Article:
The legal experts cited by the Times are helpful. I just wish — as I said in relation to some of the other coverage — that the reporting had included more insight from church-and-state authorities. I don’t know that any of the stories I saw tackled head-on the question of what right the judge has to express her personal religious faith after a trial.
One final bit of evidence for the claim that men enjoy less social value today appeared in 2016, via a “lifestyle article” in the New York Times. It unveiled what once would have been a surprising thought: that today’s forward-looking, nontraditional fathers—including Andrew Reiner, the author of the Times piece—would, if they had their druthers, pick daughters over sons. “Some men, like me, fear becoming fathers to sons,” Reiner explained, adding evidence from blogs and websites showing that he was not alone. In addition, he cited the data that well-off white parents who use preimplantation genetic diagnosis select for females 70 percent of the time and that adoptive parents prefer girls over boys by at least a third. In the case of same-sex couples, he reported, that preference is even stronger.
Hovering around this debate is a larger, unspoken concern about our current moment, which is that there is increasingly little penalty in public life for telling any lie at all. Pressing as that issue is, though, it’s unclear what a tech platform ought to do about it.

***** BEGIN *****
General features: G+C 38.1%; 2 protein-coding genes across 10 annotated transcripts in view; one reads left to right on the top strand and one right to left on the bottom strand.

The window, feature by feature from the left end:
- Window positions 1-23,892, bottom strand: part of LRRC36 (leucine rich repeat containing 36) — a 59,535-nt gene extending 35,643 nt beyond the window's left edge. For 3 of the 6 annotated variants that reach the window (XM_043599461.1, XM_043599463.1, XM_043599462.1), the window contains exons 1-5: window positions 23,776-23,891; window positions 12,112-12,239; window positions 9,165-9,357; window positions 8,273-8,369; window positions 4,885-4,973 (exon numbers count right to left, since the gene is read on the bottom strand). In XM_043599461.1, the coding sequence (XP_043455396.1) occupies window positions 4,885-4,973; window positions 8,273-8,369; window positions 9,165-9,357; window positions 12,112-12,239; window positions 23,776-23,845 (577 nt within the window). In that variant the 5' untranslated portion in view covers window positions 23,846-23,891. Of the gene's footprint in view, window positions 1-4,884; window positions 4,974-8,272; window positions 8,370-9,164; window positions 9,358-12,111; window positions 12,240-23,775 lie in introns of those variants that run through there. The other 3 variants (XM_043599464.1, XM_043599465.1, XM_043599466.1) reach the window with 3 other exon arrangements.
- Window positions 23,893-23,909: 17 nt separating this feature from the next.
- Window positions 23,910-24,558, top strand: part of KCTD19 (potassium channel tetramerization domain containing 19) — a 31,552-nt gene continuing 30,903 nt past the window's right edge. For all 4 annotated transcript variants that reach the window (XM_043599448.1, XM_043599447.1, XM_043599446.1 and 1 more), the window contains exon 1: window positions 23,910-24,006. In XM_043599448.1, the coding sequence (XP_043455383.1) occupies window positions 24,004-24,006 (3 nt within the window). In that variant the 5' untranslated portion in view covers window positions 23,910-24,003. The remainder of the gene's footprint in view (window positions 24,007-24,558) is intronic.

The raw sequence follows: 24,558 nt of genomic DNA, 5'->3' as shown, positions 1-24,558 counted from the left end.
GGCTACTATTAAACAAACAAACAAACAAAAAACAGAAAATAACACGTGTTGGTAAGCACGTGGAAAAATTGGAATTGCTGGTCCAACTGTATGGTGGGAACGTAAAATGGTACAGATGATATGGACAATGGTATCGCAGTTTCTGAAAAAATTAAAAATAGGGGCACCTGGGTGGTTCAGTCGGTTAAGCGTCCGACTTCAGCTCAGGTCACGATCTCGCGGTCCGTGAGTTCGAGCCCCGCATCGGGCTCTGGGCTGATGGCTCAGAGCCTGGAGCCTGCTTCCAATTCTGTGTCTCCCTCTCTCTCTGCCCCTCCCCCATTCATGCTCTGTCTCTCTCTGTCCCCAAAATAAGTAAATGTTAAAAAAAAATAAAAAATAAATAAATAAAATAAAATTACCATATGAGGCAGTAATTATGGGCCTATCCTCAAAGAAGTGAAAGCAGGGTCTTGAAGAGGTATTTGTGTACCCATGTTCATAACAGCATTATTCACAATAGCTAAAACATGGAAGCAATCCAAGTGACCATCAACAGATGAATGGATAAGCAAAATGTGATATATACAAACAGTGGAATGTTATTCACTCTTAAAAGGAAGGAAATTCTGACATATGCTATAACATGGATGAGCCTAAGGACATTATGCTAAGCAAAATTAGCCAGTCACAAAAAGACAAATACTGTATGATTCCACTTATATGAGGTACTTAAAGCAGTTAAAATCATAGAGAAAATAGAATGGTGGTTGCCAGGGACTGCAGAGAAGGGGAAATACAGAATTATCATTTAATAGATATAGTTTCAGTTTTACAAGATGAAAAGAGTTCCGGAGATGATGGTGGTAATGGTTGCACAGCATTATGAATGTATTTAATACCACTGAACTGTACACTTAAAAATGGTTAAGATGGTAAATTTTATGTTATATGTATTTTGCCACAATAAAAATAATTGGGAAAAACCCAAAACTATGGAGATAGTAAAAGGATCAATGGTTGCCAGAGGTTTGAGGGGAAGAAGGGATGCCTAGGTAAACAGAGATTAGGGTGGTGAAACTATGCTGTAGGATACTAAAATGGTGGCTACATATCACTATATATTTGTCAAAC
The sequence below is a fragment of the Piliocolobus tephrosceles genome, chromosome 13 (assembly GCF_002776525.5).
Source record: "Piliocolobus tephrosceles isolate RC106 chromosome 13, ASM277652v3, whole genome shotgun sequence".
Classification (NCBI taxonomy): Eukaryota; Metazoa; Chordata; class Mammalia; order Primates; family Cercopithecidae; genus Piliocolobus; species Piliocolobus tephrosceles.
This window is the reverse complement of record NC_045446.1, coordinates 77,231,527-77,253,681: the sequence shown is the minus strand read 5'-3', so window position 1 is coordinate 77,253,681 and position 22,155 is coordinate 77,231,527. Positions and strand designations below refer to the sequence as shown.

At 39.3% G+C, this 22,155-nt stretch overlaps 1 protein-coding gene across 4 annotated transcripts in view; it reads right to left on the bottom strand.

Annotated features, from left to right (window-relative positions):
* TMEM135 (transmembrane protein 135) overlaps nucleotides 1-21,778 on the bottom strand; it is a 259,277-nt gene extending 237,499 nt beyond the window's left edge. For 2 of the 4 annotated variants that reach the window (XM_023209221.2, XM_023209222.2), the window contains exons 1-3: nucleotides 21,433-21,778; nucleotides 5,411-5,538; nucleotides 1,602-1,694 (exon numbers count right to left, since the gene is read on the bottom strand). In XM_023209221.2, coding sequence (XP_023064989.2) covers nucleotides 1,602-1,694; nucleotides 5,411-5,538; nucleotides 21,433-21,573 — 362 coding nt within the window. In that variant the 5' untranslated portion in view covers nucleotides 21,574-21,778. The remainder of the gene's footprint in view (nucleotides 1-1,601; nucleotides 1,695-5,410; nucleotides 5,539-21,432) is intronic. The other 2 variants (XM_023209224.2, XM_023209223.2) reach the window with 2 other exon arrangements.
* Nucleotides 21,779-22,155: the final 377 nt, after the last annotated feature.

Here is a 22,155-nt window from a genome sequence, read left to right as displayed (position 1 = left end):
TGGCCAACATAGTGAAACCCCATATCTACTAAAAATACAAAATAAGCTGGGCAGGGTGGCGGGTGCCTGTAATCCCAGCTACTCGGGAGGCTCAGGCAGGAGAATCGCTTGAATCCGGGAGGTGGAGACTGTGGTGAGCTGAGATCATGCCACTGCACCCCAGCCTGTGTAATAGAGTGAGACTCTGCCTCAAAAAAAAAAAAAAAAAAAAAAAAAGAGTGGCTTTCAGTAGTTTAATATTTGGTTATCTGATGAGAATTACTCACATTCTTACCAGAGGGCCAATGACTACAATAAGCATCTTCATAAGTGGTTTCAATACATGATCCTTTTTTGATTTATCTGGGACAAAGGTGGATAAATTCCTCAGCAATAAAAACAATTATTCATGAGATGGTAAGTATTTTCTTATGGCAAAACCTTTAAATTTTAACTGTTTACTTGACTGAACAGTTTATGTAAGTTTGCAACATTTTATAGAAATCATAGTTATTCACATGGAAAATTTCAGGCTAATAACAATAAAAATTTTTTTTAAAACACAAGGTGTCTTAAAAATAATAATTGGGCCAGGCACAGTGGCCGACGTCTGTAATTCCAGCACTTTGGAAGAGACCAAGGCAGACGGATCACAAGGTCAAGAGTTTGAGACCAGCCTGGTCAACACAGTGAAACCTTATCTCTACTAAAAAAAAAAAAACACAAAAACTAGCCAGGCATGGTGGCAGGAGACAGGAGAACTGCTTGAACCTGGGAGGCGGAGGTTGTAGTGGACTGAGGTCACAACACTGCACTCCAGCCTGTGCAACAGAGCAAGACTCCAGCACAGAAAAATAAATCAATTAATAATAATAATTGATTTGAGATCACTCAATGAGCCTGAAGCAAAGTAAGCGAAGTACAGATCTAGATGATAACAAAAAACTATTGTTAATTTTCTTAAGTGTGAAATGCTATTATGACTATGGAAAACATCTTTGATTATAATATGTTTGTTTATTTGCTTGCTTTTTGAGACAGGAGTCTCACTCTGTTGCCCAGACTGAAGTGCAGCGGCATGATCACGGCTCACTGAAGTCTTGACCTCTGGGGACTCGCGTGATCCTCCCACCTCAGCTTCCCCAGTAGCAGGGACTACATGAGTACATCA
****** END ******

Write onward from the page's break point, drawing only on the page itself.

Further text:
But the flight from Syria is, apparently, a bridge too far, and Robertson joins a bipartisan chorus of voices expressing grave concerns over Trump’s decision, which has already resulted in a Turkish shelling of farmlands outside a predominantly Christian village. Experts have warned that Christians are among the minorities most at risk from a Turkish invasion, and Christian communities pleaded with U.S. forces to remain in the area earlier this summer.
This kind of thinking is modern-day superstition. We try to listen to our experiences; we try to find divine signs and miracles to help us understand who God is, who we are and what we’re supposed to do. But the problem with listening to our experiences is that it means we’re not looking at and listening to Jesus in the Bible. Asking for signs from God and appearing to find them is not looking and listening to Jesus on his terms.
For married ladies, our husbands are wonderful gifts to us, but we should never put them in the place of God or expect them to do what only God can do, or be who only God is. When I think about my husband, I see a handsome, tall guy with broad shoulders who lovingly carries, counsels, and leads our family. But behind him, there’s an infallible God who is completely trustworthy.
Before I’m kicked out of the building, we do a quick exercise by visiting the Instagram page of their church. I ask them to count how many of the last ten posts are about the church and how many are about the community or people outside the four walls of the church. Usually, it’s nine to one in favor of the church. Honestly, more often than not, it’s ten to zero.
- Unnecessary Commuting (13 percent)
- Unnecessary Meetings (16 percent)
- Unnecessary Emails (23 percent)
“His fiancée, who he was supposed to marry tomorrow, was able to get in touch with him on the phone when she saw our post on Facebook. She knew it was him. She contacted him and asked him if he robbed a bank … she convinced him that she knew it was him. His picture was all on Facebook. He needed to turn himself in,” said Wallace in a video posted to his Facebook page.